ExxonMobil will curtail worldwide 400,000 bpd in Q2, two-thirds of which because of economics, chairman and CEO Darren Woods said on the earnings call last week. Of the production cuts for economic reasons, half would be in the Permian, “which is really around preserving value,” he said.  

ConocoPhillips estimates voluntary curtailments in June at 260,000 boepd gross in the Lower 48. Diamondback Energy halted in March all completion operations for a minimum of one month, and announced plans to voluntarily curtail 10- 15 percent of its expected May oil production. 

Permian-focused producer Centennial Resource Development said on Monday that it expects to curtail up to 40 percent of production this month in response to weak realized prices.  Related: This Could Be The Beginning Of A Tremendous Oil Rally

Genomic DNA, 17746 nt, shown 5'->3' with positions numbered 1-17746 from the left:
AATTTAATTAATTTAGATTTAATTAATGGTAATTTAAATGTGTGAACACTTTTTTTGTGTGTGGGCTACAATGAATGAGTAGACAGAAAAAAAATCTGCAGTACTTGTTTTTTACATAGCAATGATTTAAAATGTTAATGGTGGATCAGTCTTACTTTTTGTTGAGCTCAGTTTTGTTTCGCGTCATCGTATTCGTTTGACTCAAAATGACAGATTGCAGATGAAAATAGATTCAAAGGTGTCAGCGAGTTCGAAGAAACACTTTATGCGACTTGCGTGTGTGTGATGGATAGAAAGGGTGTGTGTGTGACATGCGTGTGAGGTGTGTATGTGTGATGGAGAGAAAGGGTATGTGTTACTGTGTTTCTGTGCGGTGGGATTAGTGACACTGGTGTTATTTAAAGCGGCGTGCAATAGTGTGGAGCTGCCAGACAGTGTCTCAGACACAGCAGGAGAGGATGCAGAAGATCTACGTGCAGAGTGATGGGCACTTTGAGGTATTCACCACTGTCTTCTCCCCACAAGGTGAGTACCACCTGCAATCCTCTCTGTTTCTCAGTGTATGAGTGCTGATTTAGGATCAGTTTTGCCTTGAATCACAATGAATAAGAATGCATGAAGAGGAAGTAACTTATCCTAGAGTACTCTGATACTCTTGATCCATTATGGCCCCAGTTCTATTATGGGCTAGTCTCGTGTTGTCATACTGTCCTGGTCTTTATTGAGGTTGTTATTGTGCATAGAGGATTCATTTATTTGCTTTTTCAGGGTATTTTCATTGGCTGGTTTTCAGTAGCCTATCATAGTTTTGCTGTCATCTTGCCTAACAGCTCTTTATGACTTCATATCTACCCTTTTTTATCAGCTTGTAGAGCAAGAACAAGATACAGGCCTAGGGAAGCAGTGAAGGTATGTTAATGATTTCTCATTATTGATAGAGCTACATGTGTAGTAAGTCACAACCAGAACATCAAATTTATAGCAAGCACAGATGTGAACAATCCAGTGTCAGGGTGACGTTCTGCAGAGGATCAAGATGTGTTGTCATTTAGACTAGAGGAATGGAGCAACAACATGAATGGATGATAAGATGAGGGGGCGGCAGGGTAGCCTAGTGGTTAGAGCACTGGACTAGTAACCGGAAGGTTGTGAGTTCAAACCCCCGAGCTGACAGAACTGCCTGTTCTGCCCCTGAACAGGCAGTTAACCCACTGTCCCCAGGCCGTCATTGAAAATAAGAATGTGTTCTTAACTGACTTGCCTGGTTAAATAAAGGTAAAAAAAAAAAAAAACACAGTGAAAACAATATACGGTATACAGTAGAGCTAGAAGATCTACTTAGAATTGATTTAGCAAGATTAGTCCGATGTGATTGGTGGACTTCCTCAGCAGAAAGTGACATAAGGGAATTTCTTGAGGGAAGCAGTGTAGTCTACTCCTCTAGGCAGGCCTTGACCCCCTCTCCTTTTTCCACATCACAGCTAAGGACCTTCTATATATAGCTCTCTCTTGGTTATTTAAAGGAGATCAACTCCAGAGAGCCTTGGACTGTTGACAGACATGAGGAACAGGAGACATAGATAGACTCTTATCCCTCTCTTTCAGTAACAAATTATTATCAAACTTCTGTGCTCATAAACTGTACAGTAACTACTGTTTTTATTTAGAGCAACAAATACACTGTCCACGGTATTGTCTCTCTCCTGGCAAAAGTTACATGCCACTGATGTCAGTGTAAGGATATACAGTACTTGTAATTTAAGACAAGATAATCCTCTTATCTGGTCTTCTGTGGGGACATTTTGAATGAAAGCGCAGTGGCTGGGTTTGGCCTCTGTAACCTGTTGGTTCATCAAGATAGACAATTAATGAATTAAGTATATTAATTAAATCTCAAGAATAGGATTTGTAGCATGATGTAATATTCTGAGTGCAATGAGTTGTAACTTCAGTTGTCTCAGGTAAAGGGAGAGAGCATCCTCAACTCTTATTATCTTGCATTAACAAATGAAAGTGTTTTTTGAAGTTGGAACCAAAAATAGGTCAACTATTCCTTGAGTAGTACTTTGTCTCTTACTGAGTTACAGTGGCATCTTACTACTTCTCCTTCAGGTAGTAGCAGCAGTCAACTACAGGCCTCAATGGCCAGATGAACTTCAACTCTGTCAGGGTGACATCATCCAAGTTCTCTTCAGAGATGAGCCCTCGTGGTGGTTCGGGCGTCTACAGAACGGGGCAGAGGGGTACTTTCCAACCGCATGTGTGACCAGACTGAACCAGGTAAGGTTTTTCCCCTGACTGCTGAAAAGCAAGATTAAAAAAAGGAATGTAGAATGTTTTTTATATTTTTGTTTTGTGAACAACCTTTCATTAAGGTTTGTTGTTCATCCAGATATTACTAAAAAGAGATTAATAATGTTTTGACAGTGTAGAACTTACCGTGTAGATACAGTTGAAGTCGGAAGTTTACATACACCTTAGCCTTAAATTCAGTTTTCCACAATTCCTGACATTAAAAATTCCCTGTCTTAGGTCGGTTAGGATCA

Parsley Energy expects to voluntarily curtail up to 23,000 bpd of net oil production volumes in May based on near-term regional pricing dynamics. Parsley Energy was one of the few producers in favor of the Texas Railroad Commission ordering a pro-rationing of production, which, Commissioner Ryan Sitton said on Monday, “will not be happening.”

Rig Count Collapses 

In North Dakota – where Continental Resources and Oasis Petroleum have already significantly scaled back activities in the Bakken – the active drilling rigs as of May 4 numbered just 27, more than half the number of rigs at the same time last year, and even lower than the 28 active rigs during the 2016 price collapse, according to the North Dakota Department of Mineral Resources.